Skip to main content Skip to accessibility page Skip to search input

Forward transaction

Forward Exchange Contracts

A Forward Exchange Contract is a contract between St.George Bank Ltd and you where the Bank agrees to BUY from you, or SELL to you, foreign currency on a fixed future date, at a fixed rate of exchange. You undertake to pay the Bank, the overseas currency in terms of the contract in exchange for the settlement currency, which would usually be Australian Dollars.

The Bank can provide a Forward Exchange Contract in most overseas currencies, for the protection of Exporters and Importers who are subject to exchange risks in the course of their international transactions.

What are Forward Exchange Contracts?

A Forward Exchange Contract is an agreement between you and the Bank, in which the Bank agrees to Buy or Sell foreign currency to you on a fixed future date, or during a period expiring on a fixed future date, at a fixed rate of exchange. You undertake to pay the Bank, or receive from the Bank, the overseas currency in terms of the contract in exchange for the settlement currency, usually Australian Dollars.

The Bank can provide a Forward Exchange Contract in most overseas currencies, for the protection of Exporters and Importers who are subject to exchange risks in the course of their international transactions.

Forward Exchange Contracts can be used to cover your exchange risk between an overseas currency and Australian dollars or between two overseas currencies. The contract may be entered into at anytime and can be used to cover both trade and non-trade transactions.

As with the Exchange Rate, Forward Exchange Contracts are described as Buying or Selling Contracts. For an Importer, the Bank contracts to sell overseas currency, hence a Bank Selling Contract is established for a future date. At maturity, the Bank Selling Contract is used to meet the Importer's overseas commitment. In the case of an Exporter the contract is a Buying Contract.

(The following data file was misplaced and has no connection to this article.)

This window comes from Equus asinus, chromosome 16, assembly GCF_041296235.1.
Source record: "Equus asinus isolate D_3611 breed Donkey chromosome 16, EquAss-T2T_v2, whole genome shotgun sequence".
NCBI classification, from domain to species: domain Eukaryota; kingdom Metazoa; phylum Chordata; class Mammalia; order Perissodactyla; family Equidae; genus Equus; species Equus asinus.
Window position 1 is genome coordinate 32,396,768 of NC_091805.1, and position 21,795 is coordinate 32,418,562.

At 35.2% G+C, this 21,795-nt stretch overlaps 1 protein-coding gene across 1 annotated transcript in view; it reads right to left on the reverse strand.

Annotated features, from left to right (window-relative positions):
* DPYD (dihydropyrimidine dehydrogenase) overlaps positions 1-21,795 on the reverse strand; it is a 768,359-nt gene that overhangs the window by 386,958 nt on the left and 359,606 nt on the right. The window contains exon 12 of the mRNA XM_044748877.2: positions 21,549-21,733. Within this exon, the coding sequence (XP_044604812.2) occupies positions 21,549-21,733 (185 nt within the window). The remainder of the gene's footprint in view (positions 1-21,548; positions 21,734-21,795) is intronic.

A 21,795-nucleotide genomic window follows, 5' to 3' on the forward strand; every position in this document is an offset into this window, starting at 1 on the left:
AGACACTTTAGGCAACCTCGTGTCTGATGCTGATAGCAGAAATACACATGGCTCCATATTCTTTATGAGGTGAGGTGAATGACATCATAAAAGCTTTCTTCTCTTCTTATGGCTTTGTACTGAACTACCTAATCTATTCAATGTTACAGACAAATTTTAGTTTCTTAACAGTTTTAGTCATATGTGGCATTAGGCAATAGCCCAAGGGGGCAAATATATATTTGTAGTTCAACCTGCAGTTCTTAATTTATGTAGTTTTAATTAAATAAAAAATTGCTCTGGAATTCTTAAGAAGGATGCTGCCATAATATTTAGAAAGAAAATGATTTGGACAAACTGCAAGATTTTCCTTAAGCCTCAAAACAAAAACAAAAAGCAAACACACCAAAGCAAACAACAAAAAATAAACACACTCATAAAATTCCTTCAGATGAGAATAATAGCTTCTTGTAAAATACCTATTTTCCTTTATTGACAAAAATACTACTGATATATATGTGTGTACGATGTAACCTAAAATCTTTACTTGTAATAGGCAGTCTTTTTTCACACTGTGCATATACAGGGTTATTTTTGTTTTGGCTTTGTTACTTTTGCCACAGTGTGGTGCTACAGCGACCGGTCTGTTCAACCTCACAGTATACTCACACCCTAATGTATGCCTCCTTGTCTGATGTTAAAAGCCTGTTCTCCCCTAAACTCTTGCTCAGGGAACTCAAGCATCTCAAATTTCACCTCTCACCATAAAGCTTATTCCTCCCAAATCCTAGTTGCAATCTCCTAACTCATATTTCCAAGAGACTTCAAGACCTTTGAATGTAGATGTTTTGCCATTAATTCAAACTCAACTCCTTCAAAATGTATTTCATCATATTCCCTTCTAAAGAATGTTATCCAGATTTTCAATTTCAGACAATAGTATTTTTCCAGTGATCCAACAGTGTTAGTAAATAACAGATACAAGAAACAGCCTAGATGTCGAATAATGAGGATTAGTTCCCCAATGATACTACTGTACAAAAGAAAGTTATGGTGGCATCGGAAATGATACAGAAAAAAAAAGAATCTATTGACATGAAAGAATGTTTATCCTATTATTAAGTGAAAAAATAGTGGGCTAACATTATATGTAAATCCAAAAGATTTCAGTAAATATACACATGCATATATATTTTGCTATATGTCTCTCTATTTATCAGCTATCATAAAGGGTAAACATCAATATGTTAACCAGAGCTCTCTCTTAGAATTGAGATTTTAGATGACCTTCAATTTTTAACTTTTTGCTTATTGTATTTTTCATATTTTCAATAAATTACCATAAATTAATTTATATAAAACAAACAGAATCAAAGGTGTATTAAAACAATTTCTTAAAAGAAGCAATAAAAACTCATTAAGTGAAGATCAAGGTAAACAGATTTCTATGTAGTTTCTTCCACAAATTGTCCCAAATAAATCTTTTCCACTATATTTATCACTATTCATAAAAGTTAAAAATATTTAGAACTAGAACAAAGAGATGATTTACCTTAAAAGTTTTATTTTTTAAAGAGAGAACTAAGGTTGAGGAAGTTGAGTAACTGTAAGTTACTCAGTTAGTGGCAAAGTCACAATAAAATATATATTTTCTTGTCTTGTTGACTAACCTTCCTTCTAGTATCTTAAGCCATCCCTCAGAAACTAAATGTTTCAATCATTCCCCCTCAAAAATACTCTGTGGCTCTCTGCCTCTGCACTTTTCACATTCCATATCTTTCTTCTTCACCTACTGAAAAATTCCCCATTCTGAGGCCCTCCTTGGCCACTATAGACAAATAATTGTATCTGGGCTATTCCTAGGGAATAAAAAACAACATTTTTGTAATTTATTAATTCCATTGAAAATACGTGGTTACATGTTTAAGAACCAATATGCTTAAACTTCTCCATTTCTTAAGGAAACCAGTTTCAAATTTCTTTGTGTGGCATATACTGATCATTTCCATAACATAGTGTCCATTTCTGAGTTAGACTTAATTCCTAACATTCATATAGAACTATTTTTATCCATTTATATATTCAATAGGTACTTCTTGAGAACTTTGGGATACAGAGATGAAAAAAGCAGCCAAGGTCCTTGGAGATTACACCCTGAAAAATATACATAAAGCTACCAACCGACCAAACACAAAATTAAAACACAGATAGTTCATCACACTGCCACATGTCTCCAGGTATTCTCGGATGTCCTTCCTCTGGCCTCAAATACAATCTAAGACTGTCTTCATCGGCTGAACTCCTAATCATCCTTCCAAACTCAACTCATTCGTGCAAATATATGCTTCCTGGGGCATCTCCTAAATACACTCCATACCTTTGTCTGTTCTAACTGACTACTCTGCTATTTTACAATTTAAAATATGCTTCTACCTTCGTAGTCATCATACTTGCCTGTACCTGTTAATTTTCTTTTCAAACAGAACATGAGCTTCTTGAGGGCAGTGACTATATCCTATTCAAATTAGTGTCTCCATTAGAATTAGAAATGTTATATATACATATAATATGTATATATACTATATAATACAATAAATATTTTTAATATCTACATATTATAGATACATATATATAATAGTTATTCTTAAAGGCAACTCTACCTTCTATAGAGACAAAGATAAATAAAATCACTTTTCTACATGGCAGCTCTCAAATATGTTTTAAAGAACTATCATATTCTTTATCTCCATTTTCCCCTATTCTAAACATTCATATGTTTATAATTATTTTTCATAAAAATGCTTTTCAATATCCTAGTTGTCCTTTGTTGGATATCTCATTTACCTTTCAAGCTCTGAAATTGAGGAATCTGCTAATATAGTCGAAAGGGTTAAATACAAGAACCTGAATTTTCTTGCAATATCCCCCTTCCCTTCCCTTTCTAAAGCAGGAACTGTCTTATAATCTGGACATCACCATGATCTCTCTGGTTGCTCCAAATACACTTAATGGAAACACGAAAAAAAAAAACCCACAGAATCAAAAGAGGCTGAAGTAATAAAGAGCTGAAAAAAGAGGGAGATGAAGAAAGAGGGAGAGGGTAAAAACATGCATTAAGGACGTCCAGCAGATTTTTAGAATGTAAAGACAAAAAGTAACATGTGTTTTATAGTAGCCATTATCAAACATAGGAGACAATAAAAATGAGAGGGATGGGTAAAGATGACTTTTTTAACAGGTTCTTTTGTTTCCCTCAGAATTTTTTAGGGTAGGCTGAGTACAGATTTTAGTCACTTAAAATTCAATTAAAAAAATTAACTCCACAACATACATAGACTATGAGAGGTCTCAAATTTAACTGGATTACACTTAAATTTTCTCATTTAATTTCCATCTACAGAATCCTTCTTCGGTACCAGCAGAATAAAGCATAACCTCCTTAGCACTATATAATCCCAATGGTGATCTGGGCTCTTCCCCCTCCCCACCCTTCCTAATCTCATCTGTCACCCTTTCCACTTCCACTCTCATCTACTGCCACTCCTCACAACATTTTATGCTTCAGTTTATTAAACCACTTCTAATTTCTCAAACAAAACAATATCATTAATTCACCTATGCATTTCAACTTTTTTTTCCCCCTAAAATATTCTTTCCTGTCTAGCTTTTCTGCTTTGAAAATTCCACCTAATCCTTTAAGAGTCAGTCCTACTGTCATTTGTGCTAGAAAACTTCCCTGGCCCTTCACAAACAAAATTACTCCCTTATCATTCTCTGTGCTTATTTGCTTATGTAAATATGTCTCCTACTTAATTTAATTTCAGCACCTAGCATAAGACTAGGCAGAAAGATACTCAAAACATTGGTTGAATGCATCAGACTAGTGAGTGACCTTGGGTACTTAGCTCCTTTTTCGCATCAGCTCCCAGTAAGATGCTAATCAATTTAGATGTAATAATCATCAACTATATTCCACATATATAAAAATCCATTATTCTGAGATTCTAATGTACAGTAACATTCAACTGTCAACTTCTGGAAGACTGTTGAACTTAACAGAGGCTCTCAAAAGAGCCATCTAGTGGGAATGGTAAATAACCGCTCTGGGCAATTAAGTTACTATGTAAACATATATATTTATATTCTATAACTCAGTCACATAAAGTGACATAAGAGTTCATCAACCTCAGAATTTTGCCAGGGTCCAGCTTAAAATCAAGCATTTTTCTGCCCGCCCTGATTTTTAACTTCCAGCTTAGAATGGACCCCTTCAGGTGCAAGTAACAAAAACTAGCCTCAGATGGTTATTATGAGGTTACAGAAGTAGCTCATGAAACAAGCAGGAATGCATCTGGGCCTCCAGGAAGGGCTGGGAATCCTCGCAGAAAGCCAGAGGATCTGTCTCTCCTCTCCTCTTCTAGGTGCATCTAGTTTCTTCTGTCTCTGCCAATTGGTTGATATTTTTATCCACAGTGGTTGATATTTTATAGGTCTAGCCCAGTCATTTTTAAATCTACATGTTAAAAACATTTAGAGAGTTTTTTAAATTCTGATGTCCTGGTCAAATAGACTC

An Australian Importer may place an order overseas for goods with payment to be made to the supplier in overseas currency. The Importer knows the Selling Exchange rate for the currency concerned when he places an order, and can calculate the costs of the goods in Australian currency at that time.

However, a payment to the overseas supplier is seldom made at the time of placing the order. The Exchange Rate may alter before the Importer is due to make payment or the actual cost of the goods may vary significantly. Therefore the Importer has an exchange risk.

The establishment of a Forward Exchange Contract will enable the Importer to protect against adverse movements in the exchange rate, but cannot provide a 'perfect' hedge should the actual cost of the goods vary.

Types of Forward Exchange Contracts

Forward Exchange Contracts, both Buying and Selling, may be either fixed or optional term contracts.

Fixed Term Contracts

With a Fixed Term Contract the customer specifies the date on which delivery of the overseas currency is to take place. An earlier delivery can be arranged but it may involve a marginal adjustment to the Forward Contract Rate.

Optional Term Contracts

Optional Term Contracts can be entered into for a specific period, and the customer states the period within which delivery is to be made (normally for periods not more than one month), e.g. a contract may be entered into for a six month period with the customer having the option of delivery at anytime during the last week.

In each case there is a firm contract to effect delivery by both the Bank and the customer. An optional delivery contract does not give the customer an option to not deliver the Forward Exchange Contract. It is only the period during which delivery may occur that is optional.